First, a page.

Worm castings can be used for:
1.) mixing with potting soil, creating a great environment for germinating seeds; use about 20 - 30% castings to sand.
2.) use as a soil conditioner (they release slowly over time) by placing equal layers of soil and castings in a container or flower bed; water and plant.
3.) use as fertilizer; sprinkle the castings over the base of plants, dig into the soil, and water.
4.) worm castings can be mixed with water to make WORM TEA and then sprayed on plant leaves or added to soil; to make worm tea, add a couple large handfuls of worm castings into the center of a piece of burlap or muslin. Tie it closed and submerse into a bucket of water. Let it sit overnight, then pull it out, drain, and use the water as your WORM TEA. The leftover castings are still beneficial to the garden, although some of the nutrients have been leached out into the water. Use both the tea and remaining castings to enrich your garden.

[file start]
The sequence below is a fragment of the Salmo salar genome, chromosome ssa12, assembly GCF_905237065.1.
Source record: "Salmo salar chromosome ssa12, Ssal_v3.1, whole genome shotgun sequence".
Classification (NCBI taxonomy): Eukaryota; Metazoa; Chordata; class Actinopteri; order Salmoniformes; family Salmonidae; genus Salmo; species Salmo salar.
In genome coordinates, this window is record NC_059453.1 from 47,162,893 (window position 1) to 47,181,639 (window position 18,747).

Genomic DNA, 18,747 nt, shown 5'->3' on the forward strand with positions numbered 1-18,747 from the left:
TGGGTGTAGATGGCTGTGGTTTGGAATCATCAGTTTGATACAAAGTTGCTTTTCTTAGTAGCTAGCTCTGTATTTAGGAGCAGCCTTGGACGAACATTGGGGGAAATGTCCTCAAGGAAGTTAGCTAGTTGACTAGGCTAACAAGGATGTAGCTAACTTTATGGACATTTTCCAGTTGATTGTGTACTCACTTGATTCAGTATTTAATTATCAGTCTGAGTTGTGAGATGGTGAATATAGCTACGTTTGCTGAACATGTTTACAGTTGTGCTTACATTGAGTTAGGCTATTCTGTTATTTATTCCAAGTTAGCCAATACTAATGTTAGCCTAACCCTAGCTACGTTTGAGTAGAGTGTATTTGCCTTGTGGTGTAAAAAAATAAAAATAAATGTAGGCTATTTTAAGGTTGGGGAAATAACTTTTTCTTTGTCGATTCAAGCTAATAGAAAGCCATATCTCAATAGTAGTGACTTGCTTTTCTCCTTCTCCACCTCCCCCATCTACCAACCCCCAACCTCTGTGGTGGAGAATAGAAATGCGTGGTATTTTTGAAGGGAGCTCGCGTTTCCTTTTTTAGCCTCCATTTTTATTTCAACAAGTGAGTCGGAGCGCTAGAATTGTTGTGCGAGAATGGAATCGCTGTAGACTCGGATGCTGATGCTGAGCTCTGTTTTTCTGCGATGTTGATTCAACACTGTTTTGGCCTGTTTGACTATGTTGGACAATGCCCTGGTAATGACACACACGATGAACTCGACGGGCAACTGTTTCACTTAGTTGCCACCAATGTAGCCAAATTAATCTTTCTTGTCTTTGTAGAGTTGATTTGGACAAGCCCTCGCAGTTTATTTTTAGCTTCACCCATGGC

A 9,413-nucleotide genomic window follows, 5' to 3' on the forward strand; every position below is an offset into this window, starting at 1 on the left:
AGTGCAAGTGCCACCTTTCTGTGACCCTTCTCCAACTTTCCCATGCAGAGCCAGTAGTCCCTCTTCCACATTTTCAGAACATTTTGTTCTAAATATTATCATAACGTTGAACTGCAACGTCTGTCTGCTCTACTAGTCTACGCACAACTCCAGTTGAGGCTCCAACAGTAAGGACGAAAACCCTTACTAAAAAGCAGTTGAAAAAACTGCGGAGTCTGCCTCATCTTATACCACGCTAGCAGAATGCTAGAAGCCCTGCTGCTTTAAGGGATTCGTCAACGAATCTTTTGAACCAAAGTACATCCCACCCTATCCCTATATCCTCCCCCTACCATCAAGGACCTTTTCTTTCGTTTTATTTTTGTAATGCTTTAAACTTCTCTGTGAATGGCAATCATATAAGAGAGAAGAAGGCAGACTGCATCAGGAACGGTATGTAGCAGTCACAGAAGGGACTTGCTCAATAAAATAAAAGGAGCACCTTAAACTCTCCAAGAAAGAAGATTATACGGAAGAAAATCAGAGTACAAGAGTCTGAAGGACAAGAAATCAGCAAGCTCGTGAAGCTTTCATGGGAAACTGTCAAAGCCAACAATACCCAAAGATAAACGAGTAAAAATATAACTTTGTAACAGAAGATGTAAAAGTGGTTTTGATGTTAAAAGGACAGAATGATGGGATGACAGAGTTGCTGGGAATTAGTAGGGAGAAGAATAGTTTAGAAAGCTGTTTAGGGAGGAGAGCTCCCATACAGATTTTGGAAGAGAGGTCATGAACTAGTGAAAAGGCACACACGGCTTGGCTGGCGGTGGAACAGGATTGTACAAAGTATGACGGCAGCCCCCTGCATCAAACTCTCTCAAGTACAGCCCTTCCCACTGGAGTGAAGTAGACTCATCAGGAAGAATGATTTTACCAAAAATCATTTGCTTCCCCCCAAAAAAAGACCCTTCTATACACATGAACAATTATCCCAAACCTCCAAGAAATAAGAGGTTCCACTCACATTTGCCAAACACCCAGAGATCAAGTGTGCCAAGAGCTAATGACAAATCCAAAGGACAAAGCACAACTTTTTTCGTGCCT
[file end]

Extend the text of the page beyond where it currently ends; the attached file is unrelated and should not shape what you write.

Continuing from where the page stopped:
So, out to the sidewalks during a warm rain, or set to work digging in the yard. Find all those worms and put them in your garden to make castings! Some people compost indoors using special containers that use worms to eat table scraps and compost -- that's a great way to make castings. If you can't find enough worms, watch for signs along the roadway. Sometimes fishermen sell worms from home. Or check with your closest fishing supply shop. They sell worms by the dozen. Worm tea will do wonders for your garden!
*The iris in the photos are miniatures that I brought home from my mom's garden when we sold her home. They were quickly planted in pots and have been there ever since. They make such a beautiful bouquet for the back porch when they are in bloom! I suppose it is time to divide them and plant some of them in an outside flower bed.